When Brad Gallant was told to get over the fact he found the Mississauga Chiefs logo and mascot offensive to Indigenous people, it only steeled his resolve to grab that bull by the horns.
“I was told it was never going to change,” Gallant said in an interview Thursday. “What do you mean it’s never going to change?”
The former Corner Brook resident, who is of Mi’kmaq descent, took his fight against how Indigenous culture was being presented by five local sports teams — including a hockey team he refused to allow his daughter to play for — to the City of Mississauga and then all the way to the Ontario Human Rights Commission.
His beef even included photos of teams wearing logos adorning city-owned properties.
“When you put up those images, then you are creating a hostile environment for Indigenous people,” said Gallant, who likened the offensive imagery to having placards containing derogatory jokes about Newfoundlanders on public display.
The effort led by him was a success as two applications brought before the Ontario Human Rights Tribunal have led to resolutions in Gallant’s favour.
A press release issued by Gallant and his lawyer Wednesday outlined the results of the applications regarding the use of Indigenous-themed mascots at Mississauga’s sports facilities, which were originally brought under Ontario’s Human Rights Code in March 2015.
In September, as a result of hearing that took place between 2016 and early 2018, the Dufferin-Peel Catholic District School Board committed to end the use of Indigenous logos and mascots at its schools.
In late November, the City of Mississauga followed suit by agreeing to remove Indigenous-themed mascots, symbols, names and imagery related to non-Indigenous sports organizations from Mississauga sports facilities.
Gallant said it’s a small step forward in the path towards reconciliation with all First Nations groups, but he hopes what he did will have a ripple effect.
“I’m hoping that this will make more changes than just in Mississauga,” said Gallant. “It’s kind of hard to make the case to argue for (using such imagery) when the Human Rights Commission has said it’s wrong. Hopefully, it has an effect in other places where native mascots are used, where people might not be as receptive to (changing) it and where people who complain aren’t as safe.”
Arguments have been made in the past to ban the use of such imagery in professional sports, but the names and logos of teams such as the Chicago Blackhawks, Washington Redskins, Cleveland Indians and Kansas City Chiefs still exist.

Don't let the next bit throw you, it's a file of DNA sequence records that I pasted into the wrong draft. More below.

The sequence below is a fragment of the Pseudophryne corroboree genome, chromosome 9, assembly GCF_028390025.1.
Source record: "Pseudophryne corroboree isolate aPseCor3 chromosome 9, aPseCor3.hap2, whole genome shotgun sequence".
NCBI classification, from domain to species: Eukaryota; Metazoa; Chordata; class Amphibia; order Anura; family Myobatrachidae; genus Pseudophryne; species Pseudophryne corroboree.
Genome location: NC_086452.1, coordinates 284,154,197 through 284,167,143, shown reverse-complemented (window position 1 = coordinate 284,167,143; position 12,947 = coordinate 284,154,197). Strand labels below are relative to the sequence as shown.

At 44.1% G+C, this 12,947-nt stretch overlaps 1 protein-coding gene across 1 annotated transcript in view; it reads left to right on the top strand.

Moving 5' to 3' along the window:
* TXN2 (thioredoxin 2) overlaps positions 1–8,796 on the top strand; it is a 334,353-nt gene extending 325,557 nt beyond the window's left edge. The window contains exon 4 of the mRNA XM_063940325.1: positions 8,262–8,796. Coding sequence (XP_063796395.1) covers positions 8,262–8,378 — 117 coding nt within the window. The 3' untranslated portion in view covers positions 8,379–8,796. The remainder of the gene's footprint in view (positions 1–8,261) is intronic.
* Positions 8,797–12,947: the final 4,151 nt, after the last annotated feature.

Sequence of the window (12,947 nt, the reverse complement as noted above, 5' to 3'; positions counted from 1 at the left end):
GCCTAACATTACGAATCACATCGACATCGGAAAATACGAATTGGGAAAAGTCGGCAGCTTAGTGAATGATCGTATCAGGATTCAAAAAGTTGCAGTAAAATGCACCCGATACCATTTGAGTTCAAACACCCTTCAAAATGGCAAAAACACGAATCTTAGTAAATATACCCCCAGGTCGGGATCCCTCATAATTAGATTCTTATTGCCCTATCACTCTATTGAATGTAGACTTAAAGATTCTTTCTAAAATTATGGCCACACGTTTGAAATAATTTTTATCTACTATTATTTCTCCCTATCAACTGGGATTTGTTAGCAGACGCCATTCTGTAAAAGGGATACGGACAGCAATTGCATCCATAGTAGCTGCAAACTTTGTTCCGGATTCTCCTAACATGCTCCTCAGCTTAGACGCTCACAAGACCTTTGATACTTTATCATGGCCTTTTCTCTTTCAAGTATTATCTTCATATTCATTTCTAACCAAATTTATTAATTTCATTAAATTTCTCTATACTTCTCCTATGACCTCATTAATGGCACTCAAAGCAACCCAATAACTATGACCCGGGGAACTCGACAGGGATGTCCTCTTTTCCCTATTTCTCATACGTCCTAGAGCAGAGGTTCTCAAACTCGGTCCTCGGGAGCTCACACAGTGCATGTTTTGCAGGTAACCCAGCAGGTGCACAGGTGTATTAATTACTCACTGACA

“I’m hoping sponsors will walk away from those teams first,” said Gallant of the effect of his successful application spreading to the professional sports level.
“If it’s a hostile environment thing, then you can’t affiliate your business with it, so maybe major companies would back away. That would be the neatest thing.”
Gallant is a member of the Qalipu Mi'kmaq First Nation Band and said he will continue to recognize and proudly celebrate his native heritage.
He said winning this recent battle in Mississauga, where Gallant has called home for the past 14 years, is proof of that.
“Part of getting Qalipu status is acknowledging this is our history and who we are,” he said. “It’s OK to be native and understand what our heritage is and you don’t have to take any crap for it.”
The fallout of Brad Gallant’s human rights applications:
The Human Rights Commission of Ontario intervened in the applications brought forth to the Human Rights Tribunal of Ontario by Brad Gallant to highlight the impacts of racism and cultural appropriation, especially on Indigenous youth, and was also party to the settlement.
The City of Mississauga has agreed to:
- remove from Mississauga sports facilities Indigenous-themed mascots, symbols, names and imagery related to non-Indigenous sports organizations;
- supplement its diversity and inclusion training with expanded material addressing reconciliation and Indigenous peoples; and
- develop a policy related to the use of Indigenous images and themes at its sports facilities, and will develop that policy by working with Indigenous groups, including the Mississaugas of the New Credit First Nation, the Peel Aboriginal Network, the Indigenous Youth Council of the Ontario Federation of Indigenous Friendship Centres, and other groups such as the Indigenous Sport and Wellness Ontario.
The Dufferin-Peel Catholic District School Board also committed to ending the use of Indigenous logos and mascots at its schools as part of the resolution of Gallant’s complaint.
Under the settlement, the School Board agreed to:
- amend its dress codes and ensure that the dress codes will prohibit the wearing of any clothing with messages containing offensive content, including the use of Indigenous symbols and imagery.
- inform all secondary students that Indigenous mascots are not to be worn by students on clothing or bags (hockey or backpacks) at school or when attending school-related events.
Source: Bradley Gallant and his lawyer, Matt McPherson